On one hand, I disagree with MrMoonPie and have directly benefitted from the modding that has made MetaFilter, I think, a friendlier place for women and other groups less well represented on the net. The MetaFilter I started at was often aggressively unfriendly to my point of view and I was told more than once to get the fuck out if I didn't like it or my skin wasn't thick enough for Internet discourse. I *like* that we don't tell people to get the fuck out anymore, mostly (though I hope palomar comes back).

On the other hand, I've read 1984 and Animal Farm back in the day, and I can understand someone's basic discomfort with the idea of people's comments disappearing in part because they express opinions that are unpopular. When I was growing up we looked at that sort of thing as the beginning of the end to free thought. Big Brother used to be the enemy, but allowing, even encouraging unpopular opinions to disappear, seems to be inviting Big Brother over for a drink. Yes, it's a privately owned website, and yes the mods are private employees and not the state, so it's not the same censorship scenario envisioned in those books that were mostly about Communist Russia. But still, I can understand somebody's basic DISCOMFORT with all of this. If an unpopular opinion disappears -- because it will rile people up, or marginalize them, or suck all the air out of a conversation -- that disappearance still seems like a failure and brings us closer to something that is bad or oppressive. I think MrMoonPie feels like we are adults who should be able to deal with opinions even if they are difficult, even if they make us angry, even if they are unpopular or even sometimes hateful. We used to do more of that here.

MrMoonPie, I think I understand at least some of your worry. I can understand wanting the site to be more free form. I do not share your longing for the old days, and I wonder whether we diverge because as a woman I DID used to have to take a lot of shit here that you didn't have to take. I don't know. I don't remember you really having to take a lot of shit here in the past, except now that you have this unpopular opinion that we should all be willing to deal with shit so that opinions don't have to disappear! As a woman I remember the shit I used to take and I can empathize with people who have to take even more shit and I can think, hell yeah, I am glad that people who have an even harder time than me of expressing themselves freely without being made to feel smaller or less than can have it even a little bit easier here because the mods will erase in general the most hateful stuff, give or take. That is where much of my comfort with our current policies comes from. I wonder if it is possible that in the old days you weren't really made to feel marginalized or lesser than in as significant a way.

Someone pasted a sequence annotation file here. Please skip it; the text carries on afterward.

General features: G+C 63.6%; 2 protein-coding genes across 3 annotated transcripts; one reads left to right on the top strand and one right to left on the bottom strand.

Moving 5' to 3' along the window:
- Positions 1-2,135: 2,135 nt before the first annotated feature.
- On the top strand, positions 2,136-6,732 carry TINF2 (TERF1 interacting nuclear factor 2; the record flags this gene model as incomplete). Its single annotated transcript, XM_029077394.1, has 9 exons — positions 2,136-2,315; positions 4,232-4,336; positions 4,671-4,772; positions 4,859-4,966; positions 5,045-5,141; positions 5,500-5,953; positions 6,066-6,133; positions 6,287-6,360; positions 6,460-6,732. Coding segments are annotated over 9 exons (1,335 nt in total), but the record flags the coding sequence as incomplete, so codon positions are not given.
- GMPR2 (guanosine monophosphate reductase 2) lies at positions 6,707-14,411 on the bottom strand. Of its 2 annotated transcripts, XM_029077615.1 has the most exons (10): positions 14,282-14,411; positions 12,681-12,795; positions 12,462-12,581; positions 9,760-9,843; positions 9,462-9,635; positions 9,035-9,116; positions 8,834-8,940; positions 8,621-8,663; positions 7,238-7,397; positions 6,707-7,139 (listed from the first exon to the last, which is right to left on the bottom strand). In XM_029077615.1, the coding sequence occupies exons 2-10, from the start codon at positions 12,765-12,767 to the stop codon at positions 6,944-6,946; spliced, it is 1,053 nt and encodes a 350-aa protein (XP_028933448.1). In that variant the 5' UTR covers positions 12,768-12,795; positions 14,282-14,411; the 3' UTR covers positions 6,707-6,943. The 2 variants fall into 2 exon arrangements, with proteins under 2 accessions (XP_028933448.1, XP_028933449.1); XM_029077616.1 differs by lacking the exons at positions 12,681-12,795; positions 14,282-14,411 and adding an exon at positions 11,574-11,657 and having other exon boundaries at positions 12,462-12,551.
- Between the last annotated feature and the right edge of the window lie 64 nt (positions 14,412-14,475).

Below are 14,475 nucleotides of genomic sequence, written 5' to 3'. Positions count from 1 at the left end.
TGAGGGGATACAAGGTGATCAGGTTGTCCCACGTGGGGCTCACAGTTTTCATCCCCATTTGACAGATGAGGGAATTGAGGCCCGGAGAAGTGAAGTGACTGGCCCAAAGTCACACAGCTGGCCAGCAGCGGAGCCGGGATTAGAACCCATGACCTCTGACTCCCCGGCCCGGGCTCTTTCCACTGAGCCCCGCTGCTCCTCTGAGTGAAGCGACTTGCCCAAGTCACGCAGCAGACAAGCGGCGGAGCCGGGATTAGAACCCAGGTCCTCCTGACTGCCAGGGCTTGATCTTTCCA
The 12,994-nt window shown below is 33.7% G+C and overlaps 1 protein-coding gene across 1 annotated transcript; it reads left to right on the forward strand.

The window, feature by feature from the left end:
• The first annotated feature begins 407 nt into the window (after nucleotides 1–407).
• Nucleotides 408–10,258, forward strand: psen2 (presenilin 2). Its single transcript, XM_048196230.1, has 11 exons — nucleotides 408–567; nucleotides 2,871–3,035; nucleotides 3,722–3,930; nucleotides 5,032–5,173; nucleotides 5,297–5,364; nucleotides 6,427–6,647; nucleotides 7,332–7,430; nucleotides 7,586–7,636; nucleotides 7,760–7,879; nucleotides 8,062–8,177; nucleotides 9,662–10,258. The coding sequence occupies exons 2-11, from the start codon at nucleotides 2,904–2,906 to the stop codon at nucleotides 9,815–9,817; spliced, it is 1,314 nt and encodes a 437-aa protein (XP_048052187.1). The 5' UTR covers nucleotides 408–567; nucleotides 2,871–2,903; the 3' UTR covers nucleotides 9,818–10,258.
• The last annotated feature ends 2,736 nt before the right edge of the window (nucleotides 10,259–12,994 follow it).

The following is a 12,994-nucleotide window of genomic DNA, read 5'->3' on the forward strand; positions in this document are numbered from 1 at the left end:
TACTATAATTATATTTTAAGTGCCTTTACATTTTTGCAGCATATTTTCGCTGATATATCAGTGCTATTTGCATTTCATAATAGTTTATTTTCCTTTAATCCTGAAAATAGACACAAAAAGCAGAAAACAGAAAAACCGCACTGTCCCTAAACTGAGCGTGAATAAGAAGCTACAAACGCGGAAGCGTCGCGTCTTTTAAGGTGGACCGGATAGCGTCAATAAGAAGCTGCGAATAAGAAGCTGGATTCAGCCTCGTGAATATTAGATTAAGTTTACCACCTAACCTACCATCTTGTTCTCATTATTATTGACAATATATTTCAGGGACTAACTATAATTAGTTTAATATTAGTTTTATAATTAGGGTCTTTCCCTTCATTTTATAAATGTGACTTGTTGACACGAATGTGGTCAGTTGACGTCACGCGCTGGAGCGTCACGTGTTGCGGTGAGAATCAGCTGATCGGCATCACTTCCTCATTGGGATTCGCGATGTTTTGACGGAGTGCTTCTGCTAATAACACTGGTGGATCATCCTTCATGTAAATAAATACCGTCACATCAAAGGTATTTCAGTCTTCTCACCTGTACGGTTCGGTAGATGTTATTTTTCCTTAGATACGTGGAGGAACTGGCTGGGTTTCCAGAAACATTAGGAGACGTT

I'm not sure I am really helping but I know you are a good person and I want you to like it here again, but I'm not sure there's a way for you to get there outside of empathy for others.
posted by onlyconnect at 2:34 PM on December 31, 2014 [45 favorites]


Great comment onlyconnect.
posted by spitbull at 2:43 PM on December 31, 2014 [1 favorite]


Please tell me we can close this on that high note and move upstairs to the New Year's Eve party MeTa.
posted by tonycpsu at 2:52 PM on December 31, 2014 [3 favorites]


No one is forcing you to read this thread.

Except Cthullu.
posted by Brandon Blatcher at 3:09 PM on December 31, 2014


Harsh, bro. You're like the scrooge of New Year's.
posted by tonycpsu at 3:17 PM on December 31, 2014


Adding "Except Cthulhu" to the end of sentences is just as fun as that game we used to play in parochial school where you added "between the sheets" to the end of every title in the hymnal, and I intend to engage in it every chance I get. And nobody can stop me...
posted by The Underpants Monster at 3:19 PM on December 31, 2014 [1 favorite]


I'm calling Neptune!
posted by clavdivs at 3:50 PM on December 31, 2014 [1 favorite]


Harsh, bro. You're like the scrooge of New Year's.

Scrooge would not be lying naked in bed, with nothing but a jar of peanut butter, waiting for his SO to return with blackberry jam and marshmallows.
posted by Brandon Blatcher at 4:00 PM on December 31, 2014 [4 favorites]


Aaaaand thanks for my first disturbing mental image of 2015. Enjoy!
posted by billiebee at 4:14 PM on December 31, 2014 [7 favorites]


The Underpants Monster: "..."

ha, nice.
posted by boo_radley at 4:17 PM on December 31, 2014 [2 favorites]


What she said, if I remember correctly, is that while suicide is (at least in Judeo-Christian circles) seen as a selfish act, to her eyes, her brother killed himself because an absence of selfishness. He believed that he was so worthless that his death would not matter. It is an extinction of the self.

Yes, this is true. C.S. Lewis also wrote a fair amount on the danger and error of selflessness/altruism in a few of his books (Four Loves and Abolition of Man at minimum.) Because people have gotten the idea that unlimited selflessness is a virtue, they have to call bad things like suicide selfish.

Anyway, if Thatcher hanged herself people would have been ecstatic and read a lot of meaning into it, and it wouldn't have mattered a bit to the mods. It matters who died.
posted by michaelh at 4:19 PM on December 31, 2014 [3 favorites]


MrMoonPie, I think I understand at least some of your worry. I can understand wanting the site to be more free form. I do not share your longing for the old days, and I wonder whether we diverge because as a woman I DID used to have to take a lot of shit here that you didn't have to take. I don't know. I don't remember you really having to take a lot of shit here in the past, except now that you have this unpopular opinion that we should all be willing to deal with shit so that opinions don't have to disappear! As a woman I remember the shit I used to take and I can empathize with people who have to take even more shit and I can think, hell yeah, I am glad that people who have an even harder time than me of expressing themselves freely without being made to feel smaller or less than can have it even a little bit easier here because the mods will erase in general the most hateful stuff, give or take. That is where much of my comfort with our current policies comes from. I wonder if it is possible that in the old days you weren't really made to feel marginalized or lesser than in as significant a way.